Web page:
In the afternoons we sometimes went on visits to places nearby like previous AidCamps projects or the local Hindu temple. At other times we had talks about the partner charity, Serve, and the work it does in Sri Lanka. But sometimes we just stayed at the schoolhouse and played with the children who came there every day. When it got dark in the evenings and the children went home, we played cards and games. Holly had brought a good selection and taught us all Triominoes and Horse Trader which we were soon addicted to. Things got pretty competitive especially when we played Spoons with Kevin and Mike!

As much as we enjoyed working on the site and being at home it was exciting to get out at the weekends for the trips that had been organised for us. On the first weekend we went to Uda Walawe wildlife park. It was fascinating to see the landscape change from the coastal palms to a dry savannah-like plain. Rwanta drove the van and kept us entertained with his choice of music - mostly Backstreet Boys. We stayed in a lovely safari lodge and spent a day in the park in open - topped jeeps. I'd hoped to see at least one elephant, but we must have seen dozens, some right up close. The park was filled with exotic birds too. We also climbed Sigiriya, a huge rock emerging out of the forest which was once a king's palace and still has ancient murals on its walls. It was a precarious climb up rickety steps but worth it for the view of almost uninterrupted forest all around to the horizon.

Another visit was to the holy town of Kandy, right up in the Hill Country. Luckily we were there in time for the first day of the Esala Perahera. This is the most important of many Sri Lankan festivals and consists of a procession of around fifty elephants through the town, one of which carries the Sacred Tooth Relic. We watched from a balcony and it was one of the most amazing things I have ever seen. Every elephant was decorated with embroidered coats and bright lights. There were Kandyan dancers spinning fire and banging drums. You could smell the burning coconut shells carried in baskets like torches. We came back by train from Kandy and I sat in the doorway the whole way, watching villages and jungle speed past. Sometimes the land just dropped away and we were riding over a huge valley of bright green tea plantations. Sri Lanka is one of the most beautiful places I have been to, and wherever we went we felt welcomed.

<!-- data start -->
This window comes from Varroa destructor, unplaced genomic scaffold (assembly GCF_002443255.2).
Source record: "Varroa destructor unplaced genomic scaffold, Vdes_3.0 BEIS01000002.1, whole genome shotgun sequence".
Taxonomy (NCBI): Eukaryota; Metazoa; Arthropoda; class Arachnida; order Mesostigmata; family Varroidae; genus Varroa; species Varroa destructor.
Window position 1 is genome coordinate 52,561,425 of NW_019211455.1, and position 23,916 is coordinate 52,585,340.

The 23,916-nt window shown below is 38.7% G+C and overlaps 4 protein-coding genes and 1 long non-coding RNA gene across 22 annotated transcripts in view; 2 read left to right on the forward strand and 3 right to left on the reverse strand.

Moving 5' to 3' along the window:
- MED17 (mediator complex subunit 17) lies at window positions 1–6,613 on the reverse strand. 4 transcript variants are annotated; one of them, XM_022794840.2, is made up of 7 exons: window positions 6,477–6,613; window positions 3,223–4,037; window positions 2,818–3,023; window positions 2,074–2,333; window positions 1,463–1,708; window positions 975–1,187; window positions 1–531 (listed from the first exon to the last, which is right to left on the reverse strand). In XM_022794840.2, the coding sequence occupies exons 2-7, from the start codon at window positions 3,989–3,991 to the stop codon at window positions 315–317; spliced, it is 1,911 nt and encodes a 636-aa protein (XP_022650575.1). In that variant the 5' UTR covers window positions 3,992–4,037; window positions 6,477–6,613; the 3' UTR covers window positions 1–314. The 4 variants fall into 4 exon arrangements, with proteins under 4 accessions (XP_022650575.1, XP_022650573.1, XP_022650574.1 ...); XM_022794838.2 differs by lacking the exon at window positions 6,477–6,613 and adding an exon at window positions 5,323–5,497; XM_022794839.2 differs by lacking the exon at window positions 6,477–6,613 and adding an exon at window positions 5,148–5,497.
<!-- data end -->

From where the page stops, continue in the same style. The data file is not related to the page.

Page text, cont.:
We had a lovely end to the project. There was an opening ceremony for the centre with traditional rituals and performances from the children. We had to perform too; we were definitely less elegant than the dancing children but I'm sure it was entertaining! It was great to see the children who would be using the centre we had built. In the evening Serve organised a meal for us all. It was sad to think we were leaving and may never come back.

My experience with AidCamps was wonderful. It was the first time I'd flown alone and I was nervous about being the youngest, but told myself I was here to see the country and work on the project, nothing else. How wrong I was! Age differences didn't seem to matter and I met people I will never forget. I was also given a perfect introduction to a beautiful country which made me feel confident when I travelled around the country afterwards. I recommend AidCamps to anyone, any age, who is interested in volunteering in a way that makes you feel involved with the people you are helping, as well as meeting people and travelling".

Tallulah